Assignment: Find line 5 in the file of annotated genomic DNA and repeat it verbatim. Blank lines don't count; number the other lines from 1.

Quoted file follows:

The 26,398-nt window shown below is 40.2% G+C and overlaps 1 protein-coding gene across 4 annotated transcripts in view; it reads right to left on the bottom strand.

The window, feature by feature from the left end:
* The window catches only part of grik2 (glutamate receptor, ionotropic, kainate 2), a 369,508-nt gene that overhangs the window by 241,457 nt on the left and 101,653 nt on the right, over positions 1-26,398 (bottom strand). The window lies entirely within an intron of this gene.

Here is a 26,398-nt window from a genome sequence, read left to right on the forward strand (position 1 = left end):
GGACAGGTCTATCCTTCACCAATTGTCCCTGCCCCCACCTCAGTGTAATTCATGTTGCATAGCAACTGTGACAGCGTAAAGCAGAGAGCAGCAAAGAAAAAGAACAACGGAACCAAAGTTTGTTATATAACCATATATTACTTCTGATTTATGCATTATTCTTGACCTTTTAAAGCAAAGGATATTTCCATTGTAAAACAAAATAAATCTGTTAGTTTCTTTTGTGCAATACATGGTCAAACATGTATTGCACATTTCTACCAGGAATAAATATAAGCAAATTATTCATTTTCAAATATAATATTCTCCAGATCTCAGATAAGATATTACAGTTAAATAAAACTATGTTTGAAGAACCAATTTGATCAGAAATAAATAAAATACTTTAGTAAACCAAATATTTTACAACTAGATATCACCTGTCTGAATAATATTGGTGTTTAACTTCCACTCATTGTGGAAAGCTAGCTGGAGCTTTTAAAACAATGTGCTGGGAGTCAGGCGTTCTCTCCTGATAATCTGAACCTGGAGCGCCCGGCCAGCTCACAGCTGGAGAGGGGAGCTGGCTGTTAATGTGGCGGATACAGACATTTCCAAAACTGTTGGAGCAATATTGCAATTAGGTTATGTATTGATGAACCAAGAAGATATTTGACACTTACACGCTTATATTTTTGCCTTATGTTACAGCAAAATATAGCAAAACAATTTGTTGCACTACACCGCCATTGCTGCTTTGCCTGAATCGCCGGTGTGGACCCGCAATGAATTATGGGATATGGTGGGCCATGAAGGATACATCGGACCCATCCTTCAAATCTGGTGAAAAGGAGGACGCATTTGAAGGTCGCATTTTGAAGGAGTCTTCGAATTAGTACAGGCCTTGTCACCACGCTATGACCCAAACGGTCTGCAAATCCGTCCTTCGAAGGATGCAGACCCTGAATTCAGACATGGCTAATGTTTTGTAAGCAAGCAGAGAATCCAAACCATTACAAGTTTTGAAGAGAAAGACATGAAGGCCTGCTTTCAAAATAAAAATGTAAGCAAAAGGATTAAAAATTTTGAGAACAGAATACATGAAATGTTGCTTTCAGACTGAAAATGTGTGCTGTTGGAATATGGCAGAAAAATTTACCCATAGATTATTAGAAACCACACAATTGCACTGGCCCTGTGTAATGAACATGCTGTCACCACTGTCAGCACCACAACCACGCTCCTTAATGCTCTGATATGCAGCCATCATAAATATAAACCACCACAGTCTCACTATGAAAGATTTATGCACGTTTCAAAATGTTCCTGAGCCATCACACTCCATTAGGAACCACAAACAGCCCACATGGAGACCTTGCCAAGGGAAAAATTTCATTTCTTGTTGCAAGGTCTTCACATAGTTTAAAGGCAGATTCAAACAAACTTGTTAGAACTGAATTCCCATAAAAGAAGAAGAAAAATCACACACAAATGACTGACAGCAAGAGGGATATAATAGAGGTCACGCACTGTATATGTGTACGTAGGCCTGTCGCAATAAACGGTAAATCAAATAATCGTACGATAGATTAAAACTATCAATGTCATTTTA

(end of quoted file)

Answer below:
GGACAGGTCTATCCTTCACCAATTGTCCCTGCCCCCACCTCAGTGTAATTCATGTTGCATAGCAACTGTGACAGCGTAAAGCAGAGAGCAGCAAAGAAAAAGAACAACGGAACCAAAGTTTGTTATATAACCATATATTACTTCTGATTTATGCATTATTCTTGACCTTTTAAAGCAAAGGATATTTCCATTGTAAAACAAAATAAATCTGTTAGTTTCTTTTGTGCAATACATGGTCAAACATGTATTGCACATTTCTACCAGGAATAAATATAAGCAAATTATTCATTTTCAAATATAATATTCTCCAGATCTCAGATAAGATATTACAGTTAAATAAAACTATGTTTGAAGAACCAATTTGATCAGAAATAAATAAAATACTTTAGTAAACCAAATATTTTACAACTAGATATCACCTGTCTGAATAATATTGGTGTTTAACTTCCACTCATTGTGGAAAGCTAGCTGGAGCTTTTAAAACAATGTGCTGGGAGTCAGGCGTTCTCTCCTGATAATCTGAACCTGGAGCGCCCGGCCAGCTCACAGCTGGAGAGGGGAGCTGGCTGTTAATGTGGCGGATACAGACATTTCCAAAACTGTTGGAGCAATATTGCAATTAGGTTATGTATTGATGAACCAAGAAGATATTTGACACTTACACGCTTATATTTTTGCCTTATGTTACAGCAAAATATAGCAAAACAATTTGTTGCACTACACCGCCATTGCTGCTTTGCCTGAATCGCCGGTGTGGACCCGCAATGAATTATGGGATATGGTGGGCCATGAAGGATACATCGGACCCATCCTTCAAATCTGGTGAAAAGGAGGACGCATTTGAAGGTCGCATTTTGAAGGAGTCTTCGAATTAGTACAGGCCTTGTCACCACGCTATGACCCAAACGGTCTGCAAATCCGTCCTTCGAAGGATGCAGACCCTGAATTCAGACATGGCTAATGTTTTGTAAGCAAGCAGAGAATCCAAACCATTACAAGTTTTGAAGAGAAAGACATGAAGGCCTGCTTTCAAAATAAAAATGTAAGCAAAAGGATTAAAAATTTTGAGAACAGAATACATGAAATGTTGCTTTCAGACTGAAAATGTGTGCTGTTGGAATATGGCAGAAAAATTTACCCATAGATTATTAGAAACCACACAATTGCACTGGCCCTGTGTAATGAACATGCTGTCACCACTGTCAGCACCACAACCACGCTCCTTAATGCTCTGATATGCAGCCATCATAAATATAAACCACCACAGTCTCACTATGAAAGATTTATGCACGTTTCAAAATGTTCCTGAGCCATCACACTCCATTAGGAACCACAAACAGCCCACATGGAGACCTTGCCAAGGGAAAAATTTCATTTCTTGTTGCAAGGTCTTCACATAGTTTAAAGGCAGATTCAAACAAACTTGTTAGAACTGAATTCCCATAAAAGAAGAAGAAAAATCACACACAAATGACTGACAGCAAGAGGGATATAATAGAGGTCACGCACTGTATATGTGTACGTAGGCCTGTCGCAATAAACGGTAAATCAAATAATCGTACGATAGATTAAAACTATCAATGTCATTTTA